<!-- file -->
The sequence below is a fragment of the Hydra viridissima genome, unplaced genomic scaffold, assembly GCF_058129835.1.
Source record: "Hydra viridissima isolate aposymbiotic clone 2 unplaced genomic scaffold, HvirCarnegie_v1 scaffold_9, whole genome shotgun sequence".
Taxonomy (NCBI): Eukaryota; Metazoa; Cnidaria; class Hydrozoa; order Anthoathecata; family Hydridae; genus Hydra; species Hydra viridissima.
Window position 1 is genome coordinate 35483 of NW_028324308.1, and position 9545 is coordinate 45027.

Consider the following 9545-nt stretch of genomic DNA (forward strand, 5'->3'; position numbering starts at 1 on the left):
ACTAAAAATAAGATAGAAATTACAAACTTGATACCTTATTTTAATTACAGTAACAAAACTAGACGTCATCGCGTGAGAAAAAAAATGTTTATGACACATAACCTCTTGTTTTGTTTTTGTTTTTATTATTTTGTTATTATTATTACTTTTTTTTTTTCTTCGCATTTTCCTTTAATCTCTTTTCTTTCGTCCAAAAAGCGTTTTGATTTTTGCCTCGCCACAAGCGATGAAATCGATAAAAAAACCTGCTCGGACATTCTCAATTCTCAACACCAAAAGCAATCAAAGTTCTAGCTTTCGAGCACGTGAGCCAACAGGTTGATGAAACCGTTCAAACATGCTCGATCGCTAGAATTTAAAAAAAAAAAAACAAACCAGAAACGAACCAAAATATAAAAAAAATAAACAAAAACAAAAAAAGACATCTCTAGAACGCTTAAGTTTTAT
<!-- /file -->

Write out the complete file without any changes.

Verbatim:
The sequence below is a fragment of the Hydra viridissima genome, unplaced genomic scaffold, assembly GCF_058129835.1.
Source record: "Hydra viridissima isolate aposymbiotic clone 2 unplaced genomic scaffold, HvirCarnegie_v1 scaffold_9, whole genome shotgun sequence".
Taxonomy (NCBI): Eukaryota; Metazoa; Cnidaria; class Hydrozoa; order Anthoathecata; family Hydridae; genus Hydra; species Hydra viridissima.
Window position 1 is genome coordinate 35483 of NW_028324308.1, and position 9545 is coordinate 45027.

Consider the following 9545-nt stretch of genomic DNA (forward strand, 5'->3'; position numbering starts at 1 on the left):
ACTAAAAATAAGATAGAAATTACAAACTTGATACCTTATTTTAATTACAGTAACAAAACTAGACGTCATCGCGTGAGAAAAAAAATGTTTATGACACATAACCTCTTGTTTTGTTTTTGTTTTTATTATTTTGTTATTATTATTACTTTTTTTTTTTCTTCGCATTTTCCTTTAATCTCTTTTCTTTCGTCCAAAAAGCGTTTTGATTTTTGCCTCGCCACAAGCGATGAAATCGATAAAAAAACCTGCTCGGACATTCTCAATTCTCAACACCAAAAGCAATCAAAGTTCTAGCTTTCGAGCACGTGAGCCAACAGGTTGATGAAACCGTTCAAACATGCTCGATCGCTAGAATTTAAAAAAAAAAAAACAAACCAGAAACGAACCAAAATATAAAAAAAATAAACAAAAACAAAAAAAGACATCTCTAGAACGCTTAAGTTTTAT